I always have so many scraps of tiny remnant fabric, leftover from sewing projects and whatnot. These bits might be small but they're full of colour and texture and personality - little snippets of designs I dreamt up in a notebook and turned into a real-life thing. And the texture of the fabric really shines when you've got little itty bits - the raw roughness of flax linen, the supersoft and pure white of quilting cotton and the body and texture of organic hemp.
Yonks ago I made a heap of buttons and did a little tute (hello, old blog!) Back then I started out with a process that was a lot more complicated (involving sewing the fabric edges and gathering it, eek) but there's a much easier way and all it involves is buying a couple of really cheap tools, so I figured it's about time I did an updated tute. It takes no time at all to whip up a bunch of buttons yourself once you're set up, so get onto it!
TUTORIAL: FABRIC COVERED BUTTONS
- Fabric scissors
- Fabric scraps (preferable of different prints and textures, but that work together)
- Metal self-covered buttons - shells (the front) and backs (shanks). I use the 23mm size, 7/8", which is US size 36).
- Self covered button assembly tool, to match your button size
- A circle template to match your button size (you can get fancy ones with an inner circle cut out, so you can see how much of the fabric will show on the finished button, but I like the surprise of not quite knowing!)
STEP 1: Use the circle template the cut a bunch of fabric scraps to the right size.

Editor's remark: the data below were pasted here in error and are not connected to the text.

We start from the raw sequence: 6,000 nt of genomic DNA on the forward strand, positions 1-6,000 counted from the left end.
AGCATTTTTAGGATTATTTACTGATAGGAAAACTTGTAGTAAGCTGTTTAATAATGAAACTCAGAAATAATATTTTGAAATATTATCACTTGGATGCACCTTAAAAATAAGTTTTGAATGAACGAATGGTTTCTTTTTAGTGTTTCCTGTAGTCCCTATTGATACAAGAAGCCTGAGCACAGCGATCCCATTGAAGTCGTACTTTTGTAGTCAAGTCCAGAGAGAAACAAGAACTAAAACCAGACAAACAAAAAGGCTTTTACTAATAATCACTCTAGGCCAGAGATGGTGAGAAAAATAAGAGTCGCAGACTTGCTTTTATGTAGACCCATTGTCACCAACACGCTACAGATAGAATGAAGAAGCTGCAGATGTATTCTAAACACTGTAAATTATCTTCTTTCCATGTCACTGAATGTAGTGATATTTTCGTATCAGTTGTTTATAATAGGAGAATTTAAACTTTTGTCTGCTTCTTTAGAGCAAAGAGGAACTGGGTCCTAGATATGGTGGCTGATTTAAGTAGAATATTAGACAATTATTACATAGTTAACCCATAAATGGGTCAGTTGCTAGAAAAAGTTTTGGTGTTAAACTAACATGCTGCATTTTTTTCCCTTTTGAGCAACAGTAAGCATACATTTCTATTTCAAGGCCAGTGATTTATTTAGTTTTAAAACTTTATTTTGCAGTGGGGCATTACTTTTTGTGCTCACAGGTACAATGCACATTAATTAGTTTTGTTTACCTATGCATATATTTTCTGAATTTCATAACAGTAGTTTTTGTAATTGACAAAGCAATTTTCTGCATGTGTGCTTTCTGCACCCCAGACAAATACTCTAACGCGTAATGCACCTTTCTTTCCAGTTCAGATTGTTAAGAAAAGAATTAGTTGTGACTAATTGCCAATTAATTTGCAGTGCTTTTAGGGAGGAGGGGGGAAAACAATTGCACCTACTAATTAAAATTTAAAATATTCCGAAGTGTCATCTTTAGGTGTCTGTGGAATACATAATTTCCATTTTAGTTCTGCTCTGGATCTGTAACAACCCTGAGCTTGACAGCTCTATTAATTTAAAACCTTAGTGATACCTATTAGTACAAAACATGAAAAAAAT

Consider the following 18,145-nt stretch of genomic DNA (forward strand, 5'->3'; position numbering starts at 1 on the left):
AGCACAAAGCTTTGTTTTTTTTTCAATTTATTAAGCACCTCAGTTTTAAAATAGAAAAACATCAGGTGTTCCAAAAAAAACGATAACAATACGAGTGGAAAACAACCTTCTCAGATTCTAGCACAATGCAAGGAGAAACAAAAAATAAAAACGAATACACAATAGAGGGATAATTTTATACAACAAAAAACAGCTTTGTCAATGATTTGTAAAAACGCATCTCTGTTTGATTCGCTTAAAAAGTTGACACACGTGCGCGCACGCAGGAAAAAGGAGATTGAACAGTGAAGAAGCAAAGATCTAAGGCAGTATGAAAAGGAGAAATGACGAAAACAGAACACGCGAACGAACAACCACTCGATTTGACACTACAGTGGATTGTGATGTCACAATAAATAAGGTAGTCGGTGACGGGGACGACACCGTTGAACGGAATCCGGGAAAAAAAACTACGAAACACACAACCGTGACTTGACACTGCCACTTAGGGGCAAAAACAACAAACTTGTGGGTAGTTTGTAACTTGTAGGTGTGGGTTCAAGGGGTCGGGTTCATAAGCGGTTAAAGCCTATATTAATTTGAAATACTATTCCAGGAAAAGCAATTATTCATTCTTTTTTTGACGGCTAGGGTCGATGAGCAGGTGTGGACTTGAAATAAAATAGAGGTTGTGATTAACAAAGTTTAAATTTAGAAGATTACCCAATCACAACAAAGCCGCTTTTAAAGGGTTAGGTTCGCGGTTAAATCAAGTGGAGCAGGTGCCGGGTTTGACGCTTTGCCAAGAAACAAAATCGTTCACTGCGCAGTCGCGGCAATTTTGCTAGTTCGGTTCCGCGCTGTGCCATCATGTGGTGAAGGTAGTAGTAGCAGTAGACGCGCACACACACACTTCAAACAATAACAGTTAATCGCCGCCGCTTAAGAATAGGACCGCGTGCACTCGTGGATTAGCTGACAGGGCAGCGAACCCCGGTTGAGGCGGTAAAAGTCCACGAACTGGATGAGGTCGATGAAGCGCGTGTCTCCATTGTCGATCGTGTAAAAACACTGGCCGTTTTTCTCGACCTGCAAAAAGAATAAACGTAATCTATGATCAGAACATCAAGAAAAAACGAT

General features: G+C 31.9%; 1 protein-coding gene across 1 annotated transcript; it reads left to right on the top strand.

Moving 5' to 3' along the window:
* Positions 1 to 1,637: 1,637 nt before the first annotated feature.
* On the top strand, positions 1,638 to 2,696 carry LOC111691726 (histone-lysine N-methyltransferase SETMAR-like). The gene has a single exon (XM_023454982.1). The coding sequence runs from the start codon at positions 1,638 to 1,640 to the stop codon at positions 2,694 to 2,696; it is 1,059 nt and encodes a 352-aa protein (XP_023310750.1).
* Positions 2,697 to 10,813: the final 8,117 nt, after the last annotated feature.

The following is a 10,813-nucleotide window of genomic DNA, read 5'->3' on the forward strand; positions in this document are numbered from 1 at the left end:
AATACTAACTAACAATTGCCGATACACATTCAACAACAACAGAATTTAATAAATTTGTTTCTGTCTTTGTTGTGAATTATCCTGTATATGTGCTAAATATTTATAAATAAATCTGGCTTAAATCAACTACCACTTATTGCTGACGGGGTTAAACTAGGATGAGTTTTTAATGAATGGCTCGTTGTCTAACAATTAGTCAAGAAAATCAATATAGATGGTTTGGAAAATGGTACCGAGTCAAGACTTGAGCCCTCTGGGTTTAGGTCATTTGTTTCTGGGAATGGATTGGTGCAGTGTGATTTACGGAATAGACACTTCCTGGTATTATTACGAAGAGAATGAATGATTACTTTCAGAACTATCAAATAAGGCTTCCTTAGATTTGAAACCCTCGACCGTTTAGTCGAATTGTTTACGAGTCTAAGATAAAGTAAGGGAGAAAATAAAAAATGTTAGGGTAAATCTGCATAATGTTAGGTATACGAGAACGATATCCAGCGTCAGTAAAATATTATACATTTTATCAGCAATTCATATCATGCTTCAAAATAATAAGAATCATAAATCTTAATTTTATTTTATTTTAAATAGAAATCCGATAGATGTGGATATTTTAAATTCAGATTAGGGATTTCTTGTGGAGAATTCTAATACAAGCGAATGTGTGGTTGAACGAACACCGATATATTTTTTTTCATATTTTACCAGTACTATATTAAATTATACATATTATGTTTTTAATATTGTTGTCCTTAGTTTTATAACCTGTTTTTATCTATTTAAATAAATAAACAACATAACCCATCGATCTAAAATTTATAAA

STEP 2: Place the fabric, right side down, on top of the tool base. Then place the button, right side down, on top of the fabric, along with the blue presser tool.
STEP 3: Press the button and fabric into the base. You may need to apply a bit of pressure and sometimes it's easier to turn it upside down, as per step 6.
STEP 4: Smooth out any kinks in the fabric at the button edge.
STEP 5: Position the button back/shank on top of the neatened fabric.
STEP 6: Place the blue presser tool on top of the button back (hollow side down) and turn upside down. Press the tool base. You'll feel it click when the back is locked in place.
STEP 7: Admire your handiwork!
That's it! Sooo simple. Once you start making some buttons, you'll get addicted and want to make a heap. What do you do with them? I've put them on clothes, cushions, used them as decorations on gifts, used them tied into hair elastics - the possibilities are many. Or get flat backs and glue a magnet on the back and put them on your fridge. Happy crafting!